Ornithologically, Ethiopia and Eritrea are very rich countries. No fewer than 872 bird species have been recorded, including 32 endemics—more than in any single country in mainland Africa. These range from bizarre monotypic genera like Cyanochen (the Blue-winged Goose) and Rougetius (Rouget's Rail) to no fewer than five endemic Serinus finches. This diversity and endemism are driven by equally remarkable topography. Ethiopia and Eritrea hold more than half of the land above 2000 m in the entire African continent, as well as the continent's lowest point at -110 m, in the Dallol Depression. Now, thanks to the work of John Ash, whose experience with Ethiopian birds dates back four decades, and John Atkins, these countries have a bird atlas that is as outstanding as their avifauna itself.
The book is a masterpiece; it is a must for all students and lovers of African birds. At 463 pages, it's large but not excessively so: you wouldn't carry it in the field, but it's a handy reference, not a tome. It opens with a glowing preface from Emil Urban, a foreword from Tewolde Berhan Gebre Egziabher, and extensive acknowledgments. The next 54 pages comprise short chapters, many of them written by contributing authorities: a general introduction, ornithological history (Caroline Ash), topography and hydrography, geology and soils (Geoffrey Last), vegetation (Atkins with Sue Edwards), climate, bird habitats, conservation (Atkins with Chris Hillman), migration, breeding, and an explanation of how the atlas is structured. Rather strangely, a chapter on banding (ringing) is tucked away at the back of the book. The opening chapters are followed by 16 color pages, half of them maps (Figures 6–16), the other half a gallery of stunning photographs of 29 of the 32 endemic birds by Hadoram Shirihai and Nik Borrow.
The bulk of the book (pages 81–371) is devoted to accounts for each of the 872 species, three per page, with a map in a standard format and a paragraph of text for each species. The maps divide the region into quarter-degree squares (QDS), with distributions shown with symbols denoting four classes of records: confirmed and unconfirmed presence and confirmed and unconfirmed breeding. I estimate that about 100 000 QDS records are included in total, a phenomenal wealth of knowledge. The paragraphs include subspecies, status, distribution, altitude, habitat, and dates of occurrence; where there are only a handful of records, these are listed. They conclude with a sentence on breeding, a list of sites where the species is easily seen, and a summary of the QDS records. The book concludes with substantial end matter: lists of hybrids, additional species recorded immediately adjacent to the region, species for which records are considered unacceptable, and endemics. Appendices list Important Bird Areas, threatened species, species with distributions of <50 000 km2, and species restricted to the region's five biomes; they include the aforementioned chapter on banding, a glossary, an impressive 1054-locality gazetteer, a comprehensive 1301-reference bibliography, and an index of scientific and English names.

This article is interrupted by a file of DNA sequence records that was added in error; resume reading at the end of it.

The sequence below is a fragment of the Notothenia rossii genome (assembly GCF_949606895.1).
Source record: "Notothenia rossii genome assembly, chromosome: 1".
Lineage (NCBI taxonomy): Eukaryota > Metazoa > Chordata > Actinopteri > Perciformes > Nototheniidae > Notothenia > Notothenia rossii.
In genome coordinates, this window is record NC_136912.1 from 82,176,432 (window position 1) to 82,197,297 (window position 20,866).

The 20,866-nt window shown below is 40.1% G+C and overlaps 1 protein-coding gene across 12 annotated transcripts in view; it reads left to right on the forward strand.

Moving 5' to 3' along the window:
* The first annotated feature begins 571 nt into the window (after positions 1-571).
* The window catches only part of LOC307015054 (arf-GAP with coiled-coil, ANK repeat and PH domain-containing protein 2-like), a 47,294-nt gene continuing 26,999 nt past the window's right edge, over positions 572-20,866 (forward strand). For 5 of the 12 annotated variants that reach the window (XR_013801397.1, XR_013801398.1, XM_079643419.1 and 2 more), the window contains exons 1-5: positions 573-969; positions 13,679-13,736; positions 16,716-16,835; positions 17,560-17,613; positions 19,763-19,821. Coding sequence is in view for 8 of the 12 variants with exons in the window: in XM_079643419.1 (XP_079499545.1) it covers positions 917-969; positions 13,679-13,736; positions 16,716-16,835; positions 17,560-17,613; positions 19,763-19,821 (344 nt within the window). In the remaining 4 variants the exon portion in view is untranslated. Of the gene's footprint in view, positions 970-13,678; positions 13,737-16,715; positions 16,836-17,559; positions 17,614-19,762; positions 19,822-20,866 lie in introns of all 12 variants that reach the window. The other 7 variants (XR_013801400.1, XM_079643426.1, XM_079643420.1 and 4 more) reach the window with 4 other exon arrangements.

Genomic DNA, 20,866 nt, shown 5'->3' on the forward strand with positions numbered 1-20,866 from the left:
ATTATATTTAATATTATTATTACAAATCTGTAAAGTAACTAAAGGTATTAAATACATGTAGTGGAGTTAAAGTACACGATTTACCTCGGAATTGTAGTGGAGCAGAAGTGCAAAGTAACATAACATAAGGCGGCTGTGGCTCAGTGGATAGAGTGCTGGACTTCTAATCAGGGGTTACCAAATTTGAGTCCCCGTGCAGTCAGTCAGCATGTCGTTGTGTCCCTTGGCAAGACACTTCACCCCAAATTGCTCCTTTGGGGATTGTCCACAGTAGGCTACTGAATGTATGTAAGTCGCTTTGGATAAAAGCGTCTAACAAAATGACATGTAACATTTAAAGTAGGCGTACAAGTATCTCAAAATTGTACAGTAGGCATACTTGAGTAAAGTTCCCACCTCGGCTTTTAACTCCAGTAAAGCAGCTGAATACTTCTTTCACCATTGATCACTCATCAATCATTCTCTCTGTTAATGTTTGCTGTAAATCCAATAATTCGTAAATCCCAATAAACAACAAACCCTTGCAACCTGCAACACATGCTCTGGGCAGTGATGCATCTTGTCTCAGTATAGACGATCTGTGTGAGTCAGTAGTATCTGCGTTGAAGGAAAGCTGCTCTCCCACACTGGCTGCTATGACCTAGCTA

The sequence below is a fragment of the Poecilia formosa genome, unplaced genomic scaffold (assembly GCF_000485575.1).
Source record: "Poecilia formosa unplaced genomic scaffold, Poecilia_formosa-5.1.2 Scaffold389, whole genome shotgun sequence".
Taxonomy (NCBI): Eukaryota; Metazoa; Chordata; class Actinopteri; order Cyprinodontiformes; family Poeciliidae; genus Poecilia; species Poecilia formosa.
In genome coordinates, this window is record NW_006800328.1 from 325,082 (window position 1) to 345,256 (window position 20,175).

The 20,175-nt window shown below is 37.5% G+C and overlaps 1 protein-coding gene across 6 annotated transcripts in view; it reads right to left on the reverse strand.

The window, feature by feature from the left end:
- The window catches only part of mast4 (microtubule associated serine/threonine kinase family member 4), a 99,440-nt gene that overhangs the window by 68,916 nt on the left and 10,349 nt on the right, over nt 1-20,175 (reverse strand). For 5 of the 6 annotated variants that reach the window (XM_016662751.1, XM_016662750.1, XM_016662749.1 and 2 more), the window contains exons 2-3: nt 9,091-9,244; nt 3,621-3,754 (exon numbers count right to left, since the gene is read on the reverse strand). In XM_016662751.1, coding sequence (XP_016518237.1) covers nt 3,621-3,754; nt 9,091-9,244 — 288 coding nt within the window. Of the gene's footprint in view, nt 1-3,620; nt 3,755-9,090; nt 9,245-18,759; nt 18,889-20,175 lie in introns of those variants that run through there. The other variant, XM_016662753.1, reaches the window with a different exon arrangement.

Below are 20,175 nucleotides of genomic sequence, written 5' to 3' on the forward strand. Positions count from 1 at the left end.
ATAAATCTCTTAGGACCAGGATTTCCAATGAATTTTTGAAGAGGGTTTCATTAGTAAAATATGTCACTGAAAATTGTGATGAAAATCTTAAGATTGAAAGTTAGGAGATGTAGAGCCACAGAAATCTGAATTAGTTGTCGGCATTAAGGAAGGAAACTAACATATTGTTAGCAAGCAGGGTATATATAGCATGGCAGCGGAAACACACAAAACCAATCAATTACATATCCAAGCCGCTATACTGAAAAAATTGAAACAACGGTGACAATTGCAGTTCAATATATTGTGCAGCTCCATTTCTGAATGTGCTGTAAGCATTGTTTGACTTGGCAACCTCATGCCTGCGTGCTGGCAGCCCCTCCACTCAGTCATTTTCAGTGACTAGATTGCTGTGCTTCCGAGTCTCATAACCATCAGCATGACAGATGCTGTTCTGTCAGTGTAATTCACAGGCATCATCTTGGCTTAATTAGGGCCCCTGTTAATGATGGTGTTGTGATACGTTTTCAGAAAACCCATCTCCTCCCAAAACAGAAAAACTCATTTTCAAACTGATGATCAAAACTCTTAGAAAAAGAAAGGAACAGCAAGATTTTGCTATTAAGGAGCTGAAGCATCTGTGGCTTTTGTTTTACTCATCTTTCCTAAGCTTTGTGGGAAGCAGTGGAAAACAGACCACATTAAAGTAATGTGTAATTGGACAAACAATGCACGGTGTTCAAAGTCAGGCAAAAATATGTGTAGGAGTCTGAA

It is inevitable that a few errors will have crept into a work of this magnitude. The “appendix” referred to on page 30 is in fact Table 1. Pages 40 and 44 disagree on how much of Africa's land >3000 m lies in Ethiopia and Eritrea (the former is correct). The reference to “Ash 1972” on page 46 should be to “Ash 1972a.” On page 49, the reference to the “Bird Migration” chapter actually refers to the chapter on banding. Page 61 notes the gazetteer as being on pages 381–408; it is actually 398–425. The “South Eastern Highlands” were omitted from Figure 8. The grayscale printing on the maps for the first 39 species is offset to the south by about a millimeter (in my volume). The text for the Scissor-tailed Kite (Chelictinia riocourii) notes “only three records for Eritrea,” but the map and QDS summaries show six. The notation of “endemic” is omitted for Stresemann's Bush Crow (Zavattariornis stresemanni). The map for the Fawn-coloured Lark (Mirafra africanoides) includes two unexplained square symbols. In the bibliography, “Butchart” is misspelled. The trivial nature of this list is testimony to the meticulous care that went into producing the book.
I also have a few mild criticisms of the structure and layout of the book. I would have combined the chapter on vegetation with that on bird habitats. To me the distinction between these two is unnecessary and confusing, especially when a biome classification is also added (Appendix 4). How do these classifications relate to each other? Conversely, it would have been good to see an introductory chapter on other biodiversity—the region's mammals and herptofauna are as remarkable as its birds (Williams et al. 2004). A section on taxonomy would have been helpful as well, maybe with notes in the species accounts where taxonomic treatments differ from those of other standard regional works. I assume that the maps and plates were aggregated for reasons of economy of color printing, but it would have been much more convenient if the maps had been placed alongside the relevant text in the introductory chapters, printed in two tones (like those in the main species accounts) if necessary. The most serious omission, in my opinion, is any indication of survey effort. The closest is Figure 4, which maps the 29 QDS for which no records exist, but this gives no insight into what must be huge variation in coverage among the other 450 QDS. It should have been possible, at the very least, to derive a map of number of visits, for example, as the number of dates that records have come from each QDS.